Prostitution has been illegal in Thailand since 1960, but it’s still flourishing: the industry still employs more than 120,000 sex workers. Thailand’s most recent minister for tourism has taken a pretty aggressive stance against sex work, prompting police raids and mass arrests in well-known Bangkok massage parlours/brothels. It’s interesting to note that anti-sex-work policies are part of the Thai government’s efforts to rebrand Thailand as a destination for female travellers (as if women travelling safely and the sex industry are mutually exclusive)(creating female-only pink immigration lanes while at the same time arresting hundreds of mostly-female sex workers).
I don’t support criminalizing sex work. Bans on sex work usually only push the industry underground, and increase the already-high rates of violence and exploitation that sex workers face (from both clients and police). There’s a lot of good writing out there about the radical revisioning of society necessary to make sex work safe and fair (or, like, the overthrow of capitalism; I’ll take what I can get) – I won’t get into it all here.
Sex work is legitimate, important work: it can be a type of healing, a way of taking care of a body. The issue is that often, sex work in Thailand is entangled with child prostitution and human trafficking. And it’s undeniable that when wealthy, white, English-speaking European and North American men are the clients of mostly-female Thai sex workers, there’s a pretty noticeable and sinister power imbalance that troubles the waters of consent and fair pay.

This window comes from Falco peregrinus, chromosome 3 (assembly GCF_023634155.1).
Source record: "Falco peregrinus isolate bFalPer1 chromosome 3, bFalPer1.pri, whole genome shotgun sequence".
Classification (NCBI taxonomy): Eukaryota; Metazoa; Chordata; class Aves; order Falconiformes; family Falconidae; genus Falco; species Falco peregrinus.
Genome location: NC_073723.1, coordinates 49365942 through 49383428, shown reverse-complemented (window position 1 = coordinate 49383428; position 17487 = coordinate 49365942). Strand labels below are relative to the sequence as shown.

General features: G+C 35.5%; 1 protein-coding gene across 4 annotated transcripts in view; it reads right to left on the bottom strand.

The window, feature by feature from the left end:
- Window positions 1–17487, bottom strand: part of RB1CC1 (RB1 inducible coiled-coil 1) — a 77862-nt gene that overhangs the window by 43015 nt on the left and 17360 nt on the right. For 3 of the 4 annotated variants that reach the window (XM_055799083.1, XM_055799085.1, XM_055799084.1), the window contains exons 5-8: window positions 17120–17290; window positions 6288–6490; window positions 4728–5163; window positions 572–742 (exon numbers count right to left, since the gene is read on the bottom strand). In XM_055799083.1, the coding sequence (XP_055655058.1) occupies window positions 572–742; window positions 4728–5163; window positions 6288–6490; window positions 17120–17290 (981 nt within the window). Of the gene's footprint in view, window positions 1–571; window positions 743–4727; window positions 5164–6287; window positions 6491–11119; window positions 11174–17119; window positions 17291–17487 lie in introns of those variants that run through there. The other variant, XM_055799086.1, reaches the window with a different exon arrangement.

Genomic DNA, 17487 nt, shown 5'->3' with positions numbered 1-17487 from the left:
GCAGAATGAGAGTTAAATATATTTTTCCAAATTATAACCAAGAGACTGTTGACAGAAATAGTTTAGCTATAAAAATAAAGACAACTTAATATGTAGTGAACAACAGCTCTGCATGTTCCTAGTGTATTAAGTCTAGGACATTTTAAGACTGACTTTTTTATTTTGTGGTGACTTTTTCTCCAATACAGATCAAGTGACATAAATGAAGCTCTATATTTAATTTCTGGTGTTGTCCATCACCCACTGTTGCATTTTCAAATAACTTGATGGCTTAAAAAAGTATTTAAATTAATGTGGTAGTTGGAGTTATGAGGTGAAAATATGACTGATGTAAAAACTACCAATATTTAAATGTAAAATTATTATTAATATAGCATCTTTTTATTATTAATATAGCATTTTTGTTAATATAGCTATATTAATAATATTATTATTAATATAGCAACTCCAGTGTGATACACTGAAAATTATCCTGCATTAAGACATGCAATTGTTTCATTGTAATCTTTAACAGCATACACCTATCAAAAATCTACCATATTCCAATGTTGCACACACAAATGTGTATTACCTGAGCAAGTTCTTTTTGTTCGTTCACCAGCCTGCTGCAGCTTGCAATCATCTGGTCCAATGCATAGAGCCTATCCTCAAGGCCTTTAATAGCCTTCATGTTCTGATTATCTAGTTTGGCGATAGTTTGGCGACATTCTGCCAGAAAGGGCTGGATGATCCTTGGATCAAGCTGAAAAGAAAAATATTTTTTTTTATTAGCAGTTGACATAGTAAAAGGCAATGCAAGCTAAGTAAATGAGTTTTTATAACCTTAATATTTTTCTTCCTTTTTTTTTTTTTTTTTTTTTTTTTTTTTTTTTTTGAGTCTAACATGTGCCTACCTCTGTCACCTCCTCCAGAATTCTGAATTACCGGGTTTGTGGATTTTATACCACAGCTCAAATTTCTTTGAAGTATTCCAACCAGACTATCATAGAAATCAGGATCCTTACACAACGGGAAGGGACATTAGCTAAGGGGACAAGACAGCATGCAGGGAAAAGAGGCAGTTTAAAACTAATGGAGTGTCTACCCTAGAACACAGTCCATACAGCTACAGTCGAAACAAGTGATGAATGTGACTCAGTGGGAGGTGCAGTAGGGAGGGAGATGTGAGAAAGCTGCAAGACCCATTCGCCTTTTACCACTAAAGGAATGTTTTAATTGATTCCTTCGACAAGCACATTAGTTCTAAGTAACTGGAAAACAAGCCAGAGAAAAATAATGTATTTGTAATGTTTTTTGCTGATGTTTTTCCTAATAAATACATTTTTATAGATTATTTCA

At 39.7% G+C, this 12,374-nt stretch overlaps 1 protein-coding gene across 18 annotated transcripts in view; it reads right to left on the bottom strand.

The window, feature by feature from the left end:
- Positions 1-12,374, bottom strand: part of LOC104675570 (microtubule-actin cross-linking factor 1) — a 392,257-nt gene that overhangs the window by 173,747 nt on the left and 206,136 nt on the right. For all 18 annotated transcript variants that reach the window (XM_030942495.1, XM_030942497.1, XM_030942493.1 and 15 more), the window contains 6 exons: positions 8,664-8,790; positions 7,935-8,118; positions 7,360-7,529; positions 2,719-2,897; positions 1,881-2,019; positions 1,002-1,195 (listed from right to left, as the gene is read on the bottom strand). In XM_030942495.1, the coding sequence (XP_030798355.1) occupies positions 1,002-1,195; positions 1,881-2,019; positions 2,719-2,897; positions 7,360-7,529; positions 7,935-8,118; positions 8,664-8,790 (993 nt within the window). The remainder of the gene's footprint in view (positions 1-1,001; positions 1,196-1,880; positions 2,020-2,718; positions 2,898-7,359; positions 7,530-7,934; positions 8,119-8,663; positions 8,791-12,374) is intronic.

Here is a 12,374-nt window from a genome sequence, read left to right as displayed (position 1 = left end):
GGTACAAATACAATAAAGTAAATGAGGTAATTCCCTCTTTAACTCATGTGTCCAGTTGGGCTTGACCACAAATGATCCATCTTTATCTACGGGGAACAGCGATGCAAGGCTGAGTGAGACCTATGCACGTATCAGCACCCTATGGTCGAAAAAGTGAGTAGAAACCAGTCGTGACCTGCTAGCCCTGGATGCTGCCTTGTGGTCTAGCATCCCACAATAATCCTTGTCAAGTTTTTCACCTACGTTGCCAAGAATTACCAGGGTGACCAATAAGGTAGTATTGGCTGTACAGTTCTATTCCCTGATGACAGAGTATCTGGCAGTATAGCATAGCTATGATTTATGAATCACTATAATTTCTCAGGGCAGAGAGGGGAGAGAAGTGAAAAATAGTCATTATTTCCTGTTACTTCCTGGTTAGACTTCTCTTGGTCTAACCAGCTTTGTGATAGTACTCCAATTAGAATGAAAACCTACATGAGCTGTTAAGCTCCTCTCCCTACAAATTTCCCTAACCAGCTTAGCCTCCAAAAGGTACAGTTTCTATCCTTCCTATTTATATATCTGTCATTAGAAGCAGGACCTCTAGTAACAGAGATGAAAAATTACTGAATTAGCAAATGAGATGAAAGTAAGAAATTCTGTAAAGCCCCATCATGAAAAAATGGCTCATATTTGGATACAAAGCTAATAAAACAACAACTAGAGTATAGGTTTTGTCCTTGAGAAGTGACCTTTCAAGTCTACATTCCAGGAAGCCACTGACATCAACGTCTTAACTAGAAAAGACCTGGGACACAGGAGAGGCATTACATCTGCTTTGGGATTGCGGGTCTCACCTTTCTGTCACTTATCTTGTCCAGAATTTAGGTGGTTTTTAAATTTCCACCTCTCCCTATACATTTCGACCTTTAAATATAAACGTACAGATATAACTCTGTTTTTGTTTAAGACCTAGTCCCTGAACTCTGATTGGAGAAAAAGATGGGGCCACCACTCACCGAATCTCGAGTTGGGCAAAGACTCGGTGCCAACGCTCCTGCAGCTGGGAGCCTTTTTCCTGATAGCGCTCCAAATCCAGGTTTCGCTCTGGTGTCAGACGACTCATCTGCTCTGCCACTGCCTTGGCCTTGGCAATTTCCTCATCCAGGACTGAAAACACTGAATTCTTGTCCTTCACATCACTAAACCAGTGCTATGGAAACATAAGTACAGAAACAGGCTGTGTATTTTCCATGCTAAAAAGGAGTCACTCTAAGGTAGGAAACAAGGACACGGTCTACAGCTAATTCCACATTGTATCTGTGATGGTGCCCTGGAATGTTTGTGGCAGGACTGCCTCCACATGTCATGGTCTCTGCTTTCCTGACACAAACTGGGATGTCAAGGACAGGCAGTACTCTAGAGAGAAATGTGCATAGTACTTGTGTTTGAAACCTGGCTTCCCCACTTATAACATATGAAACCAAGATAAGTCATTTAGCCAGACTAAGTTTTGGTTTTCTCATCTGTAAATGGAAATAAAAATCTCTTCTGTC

I’m not trying to make some sort of facile parallel between the emotional, psychic and physical labour of sex work and that of massaging. I’m just noting that the two are inextricable. People are quick to demonize Thai sex workers, while in the same breath praising the abundance of cheap Thai massage places – without considering that the two industries have strong economic ties. Massage and sex work can both be safe and fair types of work given the right conditions – but police raids and stigma and blanket criminalization are not those conditions. As Margaret Corvid writes in The Establishment, arguing against criminalization: “it’s okay to pay for sex and to sell it, because even if you think sex work is anti-feminist, you can’t build justice using the brutal tools of an unjust state.”
It’s been a month since I left my parents, my sister, and my partner in Toronto. I have five or so months of solo travel still ahead of me; a horizon so distant that it often feels unthinkable. I can’t tell you how much I miss being held (hugged, touched, whatever) – so much I sometimes feel nauseous at the whiplash of it, a hunger that women are told never to talk about.
I’ve been reading articles and studies recently about human contact and depression. There’s the well-worn (and controversial) Harlow study about orphaned baby macaques who chose the softness of cloth surrogates over wire surrogates with milk, leading Harlow to the conclusion that human children need touch as much as they need food and water. More recently, studies on people in solitary confinement and elderly people in nursing homes show that an absence of human touch is correlated with loneliness and depression.
It’s important to be touched kindly by another person. We forget this – or perhaps we’re embarrassed of this, our appetite for meaningful contact. Human touch is so often sexualized or litigated, withheld or forced, imbued with a great deal of cultural weight. We forget sometimes that it’s just a fact, a necessity.
And having a stranger press their foot into your shoulder is not the same as being held, but it’s also not so different.